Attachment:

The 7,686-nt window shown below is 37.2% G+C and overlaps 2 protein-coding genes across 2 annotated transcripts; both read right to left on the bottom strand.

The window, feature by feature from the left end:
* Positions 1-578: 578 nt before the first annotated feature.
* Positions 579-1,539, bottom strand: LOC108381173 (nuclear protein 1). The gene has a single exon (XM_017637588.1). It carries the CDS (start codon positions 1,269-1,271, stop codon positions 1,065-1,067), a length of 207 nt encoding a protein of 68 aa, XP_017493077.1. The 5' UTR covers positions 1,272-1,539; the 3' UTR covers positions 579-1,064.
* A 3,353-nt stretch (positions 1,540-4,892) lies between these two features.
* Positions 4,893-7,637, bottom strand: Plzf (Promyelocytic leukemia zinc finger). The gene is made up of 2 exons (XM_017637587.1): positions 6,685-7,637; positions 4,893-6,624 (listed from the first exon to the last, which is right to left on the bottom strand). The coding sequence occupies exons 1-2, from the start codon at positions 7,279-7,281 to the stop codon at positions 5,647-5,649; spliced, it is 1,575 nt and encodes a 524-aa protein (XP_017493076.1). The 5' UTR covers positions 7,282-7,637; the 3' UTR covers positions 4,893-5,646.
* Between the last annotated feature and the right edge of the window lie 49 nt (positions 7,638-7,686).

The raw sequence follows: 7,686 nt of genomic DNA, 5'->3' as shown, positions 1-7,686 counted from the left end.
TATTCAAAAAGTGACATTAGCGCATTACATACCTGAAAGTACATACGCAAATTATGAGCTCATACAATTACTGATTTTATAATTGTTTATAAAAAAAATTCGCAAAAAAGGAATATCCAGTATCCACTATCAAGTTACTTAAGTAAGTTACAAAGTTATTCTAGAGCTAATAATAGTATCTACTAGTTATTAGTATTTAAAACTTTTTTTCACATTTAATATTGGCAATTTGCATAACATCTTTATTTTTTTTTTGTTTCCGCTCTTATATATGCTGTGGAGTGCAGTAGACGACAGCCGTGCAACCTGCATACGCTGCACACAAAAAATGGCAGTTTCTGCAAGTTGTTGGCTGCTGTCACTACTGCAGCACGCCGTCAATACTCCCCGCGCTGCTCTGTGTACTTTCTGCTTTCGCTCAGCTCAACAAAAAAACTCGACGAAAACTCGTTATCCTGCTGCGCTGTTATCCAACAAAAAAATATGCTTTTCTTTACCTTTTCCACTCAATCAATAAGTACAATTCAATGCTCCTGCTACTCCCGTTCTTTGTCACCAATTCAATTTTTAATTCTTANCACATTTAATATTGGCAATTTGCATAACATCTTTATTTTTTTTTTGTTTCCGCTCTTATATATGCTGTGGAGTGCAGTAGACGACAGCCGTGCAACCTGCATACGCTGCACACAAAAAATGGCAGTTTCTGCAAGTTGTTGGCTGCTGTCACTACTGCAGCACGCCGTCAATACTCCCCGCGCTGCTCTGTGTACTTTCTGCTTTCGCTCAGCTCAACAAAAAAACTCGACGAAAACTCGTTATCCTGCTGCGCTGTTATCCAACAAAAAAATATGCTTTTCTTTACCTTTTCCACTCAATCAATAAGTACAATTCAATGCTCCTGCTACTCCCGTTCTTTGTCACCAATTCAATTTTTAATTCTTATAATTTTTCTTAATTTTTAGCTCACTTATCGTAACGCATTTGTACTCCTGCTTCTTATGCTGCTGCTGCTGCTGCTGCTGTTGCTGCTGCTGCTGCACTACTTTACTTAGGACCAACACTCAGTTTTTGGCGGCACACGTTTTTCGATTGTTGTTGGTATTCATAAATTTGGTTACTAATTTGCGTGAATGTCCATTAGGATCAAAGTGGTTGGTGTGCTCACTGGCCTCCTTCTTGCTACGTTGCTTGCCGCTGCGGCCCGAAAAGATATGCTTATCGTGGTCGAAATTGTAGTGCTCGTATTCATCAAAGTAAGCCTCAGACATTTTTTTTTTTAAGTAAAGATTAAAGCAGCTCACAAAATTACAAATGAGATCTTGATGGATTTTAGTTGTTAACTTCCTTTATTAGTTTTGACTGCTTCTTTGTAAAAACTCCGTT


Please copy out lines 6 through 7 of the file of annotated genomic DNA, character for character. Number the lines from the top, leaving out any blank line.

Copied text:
* Positions 4,893-7,637, bottom strand: Plzf (Promyelocytic leukemia zinc finger). The gene is made up of 2 exons (XM_017637587.1): positions 6,685-7,637; positions 4,893-6,624 (listed from the first exon to the last, which is right to left on the bottom strand). The coding sequence occupies exons 1-2, from the start codon at positions 7,279-7,281 to the stop codon at positions 5,647-5,649; spliced, it is 1,575 nt and encodes a 524-aa protein (XP_017493076.1). The 5' UTR covers positions 7,282-7,637; the 3' UTR covers positions 4,893-5,646.
* Between the last annotated feature and the right edge of the window lie 49 nt (positions 7,638-7,686).